I also noticed that every article was a hard-news article and an attack article. Surely there can’t be that much wrong with Guilford County governments, I thought. I was to learn different. On a Friday, I walked up the stairs of the new Rhino Times World Headquarters, recently moved to 216 West Market St. from the Southeastern Building on Elm Street. I liked The Rhino vibe right away. The building, a 1920s arcade, felt like a newspaper headquarters straight out of the movie The Front Page. I was later told that the Southeastern Building lacked the same charm. I liked that, for a newspaper that liked to live dangerously, The Rhino Times had casual security – handled by a hideously oversized artificial rhinoceros head on the staircase and an elderly dog and a temperamental, adopted street cat upstairs. My interview with John was short – even off deadline, he has a low tolerance for strangers invading his sanctum sanctorum. He asked me enough questions to have a fair idea that I knew what I was talking about, offered me a living wage and showed me to my desk. Compared with most of the companies I’d worked for, the lack of corporate bullshit was refreshing. In 21 years, The Rhino Times has never run the word “bullshit,” until today – but I’m told Bledsoe got

it into his last-issue piece, so I figure the floodgates have been opened. I set to work digging into Guilford County Schools, which at the time was a goldmine of corruption and incompetence. Under School Superintendent Mo Green, who followed me to Guilford County, it has improved, sometimes pushed from behind by The Rhino. Props to Mo, but I shudder at the thought of the school system sinking back into the morass without The Rhino Times to keep it honest. I later acquired the High Point beat. I think High Point, a rich, untapped well of advertising, was one of the moves that was supposed to save The Rhino. The High Point advertisers were welcome, but too few – but High Point itself was a joy to cover. Almost everything in High Point politics happens offstage, which forced me to get to know many funto-know contacts. I even like the High Pointers about whom circumstances have forced me to write nasty things. High Point has taught or reminded me many things: Journalism, like politics, is all about relationships. Mary B’s Southern Kitchen, Becky’s & Mary’s and Carter Brothers Barbecue make it worth driving to High Point for dry-as-toast City Council meetings. Calling Becky Smothers at 11 p.m. results in interesting conversations. And never bet Ed Price cash, no matter how dumb he acts. John Hammer is a walking encyclopedia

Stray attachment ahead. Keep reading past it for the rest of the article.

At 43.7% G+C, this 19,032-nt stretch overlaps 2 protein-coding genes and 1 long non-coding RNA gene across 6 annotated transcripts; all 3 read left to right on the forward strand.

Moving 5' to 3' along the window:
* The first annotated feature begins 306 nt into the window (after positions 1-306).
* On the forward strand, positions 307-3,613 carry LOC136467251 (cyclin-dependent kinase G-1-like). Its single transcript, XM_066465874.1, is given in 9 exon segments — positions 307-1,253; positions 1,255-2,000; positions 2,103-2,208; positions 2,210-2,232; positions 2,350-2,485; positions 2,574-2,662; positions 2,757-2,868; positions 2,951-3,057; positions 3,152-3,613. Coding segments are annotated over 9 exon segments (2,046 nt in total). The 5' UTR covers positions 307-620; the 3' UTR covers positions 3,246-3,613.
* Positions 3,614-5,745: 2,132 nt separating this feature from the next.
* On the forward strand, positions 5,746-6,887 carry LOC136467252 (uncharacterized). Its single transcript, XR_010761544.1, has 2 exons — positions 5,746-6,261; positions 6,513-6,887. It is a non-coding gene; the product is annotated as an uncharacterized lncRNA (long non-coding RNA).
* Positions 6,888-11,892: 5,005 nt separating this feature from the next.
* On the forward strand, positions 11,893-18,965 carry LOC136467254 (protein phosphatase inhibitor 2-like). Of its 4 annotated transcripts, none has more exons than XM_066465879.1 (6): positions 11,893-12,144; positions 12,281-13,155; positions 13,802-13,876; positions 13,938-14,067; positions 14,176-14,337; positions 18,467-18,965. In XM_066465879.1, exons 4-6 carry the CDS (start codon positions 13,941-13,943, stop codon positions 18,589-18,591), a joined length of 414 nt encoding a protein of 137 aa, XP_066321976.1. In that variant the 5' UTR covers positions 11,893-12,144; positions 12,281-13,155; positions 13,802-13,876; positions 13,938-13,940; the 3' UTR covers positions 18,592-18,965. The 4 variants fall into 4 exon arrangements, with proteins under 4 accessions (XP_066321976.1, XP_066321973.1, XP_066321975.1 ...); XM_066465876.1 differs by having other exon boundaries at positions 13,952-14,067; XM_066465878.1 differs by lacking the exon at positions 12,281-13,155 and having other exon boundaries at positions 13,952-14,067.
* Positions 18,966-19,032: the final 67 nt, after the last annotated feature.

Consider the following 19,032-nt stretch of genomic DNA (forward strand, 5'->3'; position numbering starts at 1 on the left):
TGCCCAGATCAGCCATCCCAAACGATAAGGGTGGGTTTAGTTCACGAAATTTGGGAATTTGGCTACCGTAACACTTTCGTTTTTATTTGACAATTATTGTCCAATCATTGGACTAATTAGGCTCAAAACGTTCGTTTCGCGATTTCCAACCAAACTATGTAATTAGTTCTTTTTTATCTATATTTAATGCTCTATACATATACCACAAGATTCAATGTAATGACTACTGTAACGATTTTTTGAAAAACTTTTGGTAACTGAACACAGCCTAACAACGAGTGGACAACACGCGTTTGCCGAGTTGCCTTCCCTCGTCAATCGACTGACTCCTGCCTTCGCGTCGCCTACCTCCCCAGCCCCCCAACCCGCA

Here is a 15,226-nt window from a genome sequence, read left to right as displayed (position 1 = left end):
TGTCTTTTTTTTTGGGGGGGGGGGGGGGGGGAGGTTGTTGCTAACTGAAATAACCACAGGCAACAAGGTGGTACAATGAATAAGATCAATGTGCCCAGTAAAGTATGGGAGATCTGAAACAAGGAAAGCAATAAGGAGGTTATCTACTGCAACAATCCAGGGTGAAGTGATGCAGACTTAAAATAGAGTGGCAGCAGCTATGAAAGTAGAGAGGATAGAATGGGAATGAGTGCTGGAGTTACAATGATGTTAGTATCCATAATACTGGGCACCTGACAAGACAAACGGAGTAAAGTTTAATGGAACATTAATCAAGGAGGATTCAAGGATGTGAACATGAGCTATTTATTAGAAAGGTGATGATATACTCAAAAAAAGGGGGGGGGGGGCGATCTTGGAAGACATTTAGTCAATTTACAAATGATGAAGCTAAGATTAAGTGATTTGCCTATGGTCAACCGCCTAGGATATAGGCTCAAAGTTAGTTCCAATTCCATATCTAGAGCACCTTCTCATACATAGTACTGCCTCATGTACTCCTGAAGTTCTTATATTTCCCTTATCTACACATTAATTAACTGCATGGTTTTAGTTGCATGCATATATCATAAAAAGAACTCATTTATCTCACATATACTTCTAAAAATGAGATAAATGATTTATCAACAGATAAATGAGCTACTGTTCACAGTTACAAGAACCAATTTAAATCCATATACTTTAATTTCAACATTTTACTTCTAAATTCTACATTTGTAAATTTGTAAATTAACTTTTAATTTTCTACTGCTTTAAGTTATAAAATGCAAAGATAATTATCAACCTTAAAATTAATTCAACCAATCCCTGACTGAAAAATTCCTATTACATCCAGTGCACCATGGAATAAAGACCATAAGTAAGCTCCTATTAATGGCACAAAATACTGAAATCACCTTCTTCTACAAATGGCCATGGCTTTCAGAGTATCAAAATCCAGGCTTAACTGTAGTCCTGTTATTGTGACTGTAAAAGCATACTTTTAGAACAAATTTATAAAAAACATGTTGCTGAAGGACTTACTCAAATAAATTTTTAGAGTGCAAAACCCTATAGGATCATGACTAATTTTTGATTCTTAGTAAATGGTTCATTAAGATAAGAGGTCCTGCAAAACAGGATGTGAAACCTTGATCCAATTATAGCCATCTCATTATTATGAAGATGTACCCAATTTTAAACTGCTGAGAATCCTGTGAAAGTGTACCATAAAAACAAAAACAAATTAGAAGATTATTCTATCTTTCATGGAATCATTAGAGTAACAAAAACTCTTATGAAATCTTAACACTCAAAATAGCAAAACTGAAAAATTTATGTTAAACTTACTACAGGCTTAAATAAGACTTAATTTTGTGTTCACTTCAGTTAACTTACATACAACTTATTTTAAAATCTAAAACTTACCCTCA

of Greensboro, and has saved me from many egregious print errors. There’s nothing and no one he doesn’t know in Greensboro. I don’t know how many times I’ve asked John about a person I’ve met, only to be told, cheerfully, “Oh, yes, his third cousin did something really interesting back in the ‘70s and just got out of jail!” In High Point I had to rely on the kindness of strangers, many of whom became friends.

The Rhinoceros Times Greensboro

Over the last five-plus years, I’ve learned more about Greensboro and High Point history, culture and politics than had I lived in each city for 20 years. That, as much as the living wage, was The Rhino’s gift to me. Tomorrow I will sit in on headlines, get a good night’s sleep and then staple one of my Rhino Times business cards to my chest with “Paul” written on it. If you see it, give me a job.

Advertising (Continued from page 21)